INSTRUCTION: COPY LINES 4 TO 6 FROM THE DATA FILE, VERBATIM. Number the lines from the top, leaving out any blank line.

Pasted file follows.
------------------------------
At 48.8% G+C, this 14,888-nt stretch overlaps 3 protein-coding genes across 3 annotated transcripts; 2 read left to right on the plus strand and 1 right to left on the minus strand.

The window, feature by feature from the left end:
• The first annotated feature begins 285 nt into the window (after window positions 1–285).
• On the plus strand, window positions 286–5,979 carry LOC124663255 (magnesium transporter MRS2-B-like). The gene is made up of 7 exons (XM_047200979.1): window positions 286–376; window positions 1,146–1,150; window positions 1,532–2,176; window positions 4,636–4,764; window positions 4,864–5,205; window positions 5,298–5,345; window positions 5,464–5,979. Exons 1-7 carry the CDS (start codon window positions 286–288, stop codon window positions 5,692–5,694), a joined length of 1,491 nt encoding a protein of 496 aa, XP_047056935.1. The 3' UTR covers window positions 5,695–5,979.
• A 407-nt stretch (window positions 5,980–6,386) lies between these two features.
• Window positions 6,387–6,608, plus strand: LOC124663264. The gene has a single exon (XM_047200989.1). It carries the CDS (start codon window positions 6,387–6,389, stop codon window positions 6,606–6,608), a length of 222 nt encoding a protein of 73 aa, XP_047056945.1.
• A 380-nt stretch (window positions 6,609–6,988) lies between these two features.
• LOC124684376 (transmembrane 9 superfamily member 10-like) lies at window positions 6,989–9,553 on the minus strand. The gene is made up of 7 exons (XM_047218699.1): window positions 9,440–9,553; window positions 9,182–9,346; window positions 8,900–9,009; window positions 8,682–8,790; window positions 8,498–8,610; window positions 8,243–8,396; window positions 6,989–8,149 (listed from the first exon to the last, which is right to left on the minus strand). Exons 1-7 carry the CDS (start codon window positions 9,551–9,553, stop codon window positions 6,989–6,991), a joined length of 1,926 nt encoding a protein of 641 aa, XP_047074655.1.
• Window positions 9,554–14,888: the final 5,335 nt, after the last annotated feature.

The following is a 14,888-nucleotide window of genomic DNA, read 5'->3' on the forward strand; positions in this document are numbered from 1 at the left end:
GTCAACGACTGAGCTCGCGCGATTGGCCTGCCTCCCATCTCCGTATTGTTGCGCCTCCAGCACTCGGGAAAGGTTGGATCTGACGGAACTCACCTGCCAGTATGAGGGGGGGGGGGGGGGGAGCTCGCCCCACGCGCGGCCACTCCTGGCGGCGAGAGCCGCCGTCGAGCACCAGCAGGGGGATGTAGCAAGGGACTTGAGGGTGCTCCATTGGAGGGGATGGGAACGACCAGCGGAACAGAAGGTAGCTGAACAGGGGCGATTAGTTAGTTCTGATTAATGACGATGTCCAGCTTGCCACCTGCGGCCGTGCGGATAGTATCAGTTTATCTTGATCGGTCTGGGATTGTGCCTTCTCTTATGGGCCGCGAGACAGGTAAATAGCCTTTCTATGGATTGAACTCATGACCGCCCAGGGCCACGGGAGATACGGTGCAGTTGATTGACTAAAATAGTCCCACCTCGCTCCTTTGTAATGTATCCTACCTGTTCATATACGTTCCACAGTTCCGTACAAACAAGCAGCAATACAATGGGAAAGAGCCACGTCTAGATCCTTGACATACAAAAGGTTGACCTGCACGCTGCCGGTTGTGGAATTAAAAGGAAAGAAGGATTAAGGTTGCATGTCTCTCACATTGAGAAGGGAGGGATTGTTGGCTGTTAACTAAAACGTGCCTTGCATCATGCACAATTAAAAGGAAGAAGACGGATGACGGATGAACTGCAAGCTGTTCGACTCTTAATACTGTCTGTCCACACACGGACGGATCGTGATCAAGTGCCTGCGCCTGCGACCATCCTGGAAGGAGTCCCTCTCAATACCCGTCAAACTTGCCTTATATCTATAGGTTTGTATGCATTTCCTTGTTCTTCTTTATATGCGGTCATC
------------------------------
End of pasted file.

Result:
• On the plus strand, window positions 286–5,979 carry LOC124663255 (magnesium transporter MRS2-B-like). The gene is made up of 7 exons (XM_047200979.1): window positions 286–376; window positions 1,146–1,150; window positions 1,532–2,176; window positions 4,636–4,764; window positions 4,864–5,205; window positions 5,298–5,345; window positions 5,464–5,979. Exons 1-7 carry the CDS (start codon window positions 286–288, stop codon window positions 5,692–5,694), a joined length of 1,491 nt encoding a protein of 496 aa, XP_047056935.1. The 3' UTR covers window positions 5,695–5,979.
• A 407-nt stretch (window positions 5,980–6,386) lies between these two features.
• Window positions 6,387–6,608, plus strand: LOC124663264. The gene has a single exon (XM_047200989.1). It carries the CDS (start codon window positions 6,387–6,389, stop codon window positions 6,606–6,608), a length of 222 nt encoding a protein of 73 aa, XP_047056945.1.